THE TRAGEDY OF MTV

   Today, MTV is thirty years old — how tragic.

   Before you start to complain and e-mail me critical rants as a result of reading that first paragraph, please allow me to explain the hows and whys of MTV has going downhill in terms of both quality and artistic vision in almost the past twenty years (and I suspect that there are those of you who share my sentiments).

   When MTV debuted back in 1981, its vision was crystal clear — namely, airing music videos by many of the biggest names in the industry, while helping to advance that art form in terms of visual and storytelling techniques.  The music videos that spotlighted such talents as Michael Jackson, Madonna, and Bruce Springsteen owed their enduring popularity in part to — among other things — the classic movie musicals from Hollywood’s past and the path paved by past entertainers like Bing Crosby and Frank Sinatra, who were extremely popular with their fans, whose children and their off-spring (and theirs) would one day embrace Elvis Presley, the Beatles, Bon Jovi, Nirvana, Destiny’s Child, Lady Gaga, etc.

   By the 1990’s, however, MTV took several wrong turns when it strayed from its original vision — true, they still aired music videos (not to mention superb shows like Unplugged, which featured nearly everyone from Rod Stewart to Tony Bennett).  But MTV also started to air such so-called “Reality TV” shows like The Real World, one of the cable channel’s most successful shows — and one, sadly, that has since become a parody of its former self.  (On the other hand, maybe The Real World was a parody from the very beginning — and explains why I wasn’t even a fan of the series.)

   Today, MTV is a shell of its former self — not only because it (and MTV2) rarely airs music videos these days, but also because the network believes that shows like The Hills and Jersey Shore are far more entertaining than innovative and entertaining music videos, when in truth they’re not.  It’s an example of one of nature’s basic laws: adapt — or perish.  But by abandoning the artistic vision that brought about its creation, MTV has long since hovered on the edge of the abyss, facing a possible and permanent Waterloo — and becoming history with little chance of staging a Lazarus-like comeback.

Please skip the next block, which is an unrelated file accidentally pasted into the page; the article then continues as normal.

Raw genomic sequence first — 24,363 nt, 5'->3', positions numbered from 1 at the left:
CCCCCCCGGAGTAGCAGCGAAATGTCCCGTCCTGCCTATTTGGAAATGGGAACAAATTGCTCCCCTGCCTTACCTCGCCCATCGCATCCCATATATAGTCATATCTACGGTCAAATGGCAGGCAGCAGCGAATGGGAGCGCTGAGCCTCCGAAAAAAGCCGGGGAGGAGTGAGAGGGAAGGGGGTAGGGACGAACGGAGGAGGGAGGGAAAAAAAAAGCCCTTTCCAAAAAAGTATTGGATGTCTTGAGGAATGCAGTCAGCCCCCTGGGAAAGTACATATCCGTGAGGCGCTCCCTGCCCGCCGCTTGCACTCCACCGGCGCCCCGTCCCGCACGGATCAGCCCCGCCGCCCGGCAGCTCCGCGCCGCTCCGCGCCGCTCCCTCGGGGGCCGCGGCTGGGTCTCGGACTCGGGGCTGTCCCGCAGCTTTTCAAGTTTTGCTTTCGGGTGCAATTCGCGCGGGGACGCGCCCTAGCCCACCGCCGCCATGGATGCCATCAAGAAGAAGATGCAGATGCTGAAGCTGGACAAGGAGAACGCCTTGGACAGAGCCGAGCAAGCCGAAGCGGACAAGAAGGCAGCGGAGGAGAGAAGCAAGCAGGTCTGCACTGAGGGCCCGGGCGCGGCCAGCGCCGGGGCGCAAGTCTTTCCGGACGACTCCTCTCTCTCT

And yet, MTV does have the power to regain both its promience and popularity — by returning to the original concept that made its success possible, while getting rid of the dead weight that has made it nothing more than a mockery of what it once was.  And just as important, those who grew up watching MTV will have great input as far as the cable channel’s future is concerned.  (And as a personal aside, if anybody’s reading this — I’m hoping that this little piece’ll help encourage MTV to not revive Beavis & Butt-Head.  Such TV shows like that deserve to stay dead — and in the case of the controversy that it caused almost twenty years ago, forgotten.)

   John Lavernoich is the author of the novels Code Name: Chameleons and Chameleons To The Rescue, as well as close to three dozen articles and short stories that have been published in print and on the Internet – to learn more about Mr. Lavernoich and his writing achievements, please visit his official website (http://jlavernoich2008.web.officelive.com/default.aspx), as well as his pages on Windows Live Spaces(http://cid-ef88d131988ab38f.profile.live.com), Facebook(http://www.facebook.com/john.lavernoich?ref=name), MySpace(http://www.myspace.com/jlavernoich), and Twitter (http://twitter.com/JLav65). Mr. Lavernoich also maintains his own video channel on YouTube(http://www.youtube.com/user/JLav65?feature=mhsn).

 ©2011 John Lavernoich.

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About johnlav

I've written five published novels -- including the first two in the CHAMELEONS, INC. book series -- as well as various non-fiction articles and short stories that have been published in both print and on the Internet.
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